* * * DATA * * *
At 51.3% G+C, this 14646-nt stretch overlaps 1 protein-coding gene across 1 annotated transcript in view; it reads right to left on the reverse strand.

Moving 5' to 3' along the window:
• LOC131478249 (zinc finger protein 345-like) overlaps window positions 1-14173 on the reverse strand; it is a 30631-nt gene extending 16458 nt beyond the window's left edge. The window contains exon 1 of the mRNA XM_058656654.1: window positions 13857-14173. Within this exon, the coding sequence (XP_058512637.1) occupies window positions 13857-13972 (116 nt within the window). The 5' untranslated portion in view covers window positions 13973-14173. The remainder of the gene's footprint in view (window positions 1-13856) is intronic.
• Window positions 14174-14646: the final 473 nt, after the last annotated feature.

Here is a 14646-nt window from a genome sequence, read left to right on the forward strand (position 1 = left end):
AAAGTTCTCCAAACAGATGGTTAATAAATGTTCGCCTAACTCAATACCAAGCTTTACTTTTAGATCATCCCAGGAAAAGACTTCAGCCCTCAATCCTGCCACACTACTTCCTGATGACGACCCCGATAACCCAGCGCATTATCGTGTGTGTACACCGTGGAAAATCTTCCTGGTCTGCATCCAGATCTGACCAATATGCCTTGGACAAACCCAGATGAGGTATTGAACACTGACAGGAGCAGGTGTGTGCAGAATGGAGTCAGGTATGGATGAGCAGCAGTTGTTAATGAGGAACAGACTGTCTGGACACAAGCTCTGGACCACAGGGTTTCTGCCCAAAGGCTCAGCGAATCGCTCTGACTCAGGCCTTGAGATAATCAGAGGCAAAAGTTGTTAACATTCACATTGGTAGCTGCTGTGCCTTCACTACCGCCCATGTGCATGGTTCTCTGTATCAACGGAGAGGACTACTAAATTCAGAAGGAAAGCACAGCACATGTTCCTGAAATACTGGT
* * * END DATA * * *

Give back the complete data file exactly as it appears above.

At 51.3% G+C, this 14646-nt stretch overlaps 1 protein-coding gene across 1 annotated transcript in view; it reads right to left on the reverse strand.

Moving 5' to 3' along the window:
• LOC131478249 (zinc finger protein 345-like) overlaps window positions 1-14173 on the reverse strand; it is a 30631-nt gene extending 16458 nt beyond the window's left edge. The window contains exon 1 of the mRNA XM_058656654.1: window positions 13857-14173. Within this exon, the coding sequence (XP_058512637.1) occupies window positions 13857-13972 (116 nt within the window). The 5' untranslated portion in view covers window positions 13973-14173. The remainder of the gene's footprint in view (window positions 1-13856) is intronic.
• Window positions 14174-14646: the final 473 nt, after the last annotated feature.

Here is a 14646-nt window from a genome sequence, read left to right on the forward strand (position 1 = left end):
AAAGTTCTCCAAACAGATGGTTAATAAATGTTCGCCTAACTCAATACCAAGCTTTACTTTTAGATCATCCCAGGAAAAGACTTCAGCCCTCAATCCTGCCACACTACTTCCTGATGACGACCCCGATAACCCAGCGCATTATCGTGTGTGTACACCGTGGAAAATCTTCCTGGTCTGCATCCAGATCTGACCAATATGCCTTGGACAAACCCAGATGAGGTATTGAACACTGACAGGAGCAGGTGTGTGCAGAATGGAGTCAGGTATGGATGAGCAGCAGTTGTTAATGAGGAACAGACTGTCTGGACACAAGCTCTGGACCACAGGGTTTCTGCCCAAAGGCTCAGCGAATCGCTCTGACTCAGGCCTTGAGATAATCAGAGGCAAAAGTTGTTAACATTCACATTGGTAGCTGCTGTGCCTTCACTACCGCCCATGTGCATGGTTCTCTGTATCAACGGAGAGGACTACTAAATTCAGAAGGAAAGCACAGCACATGTTCCTGAAATACTGGT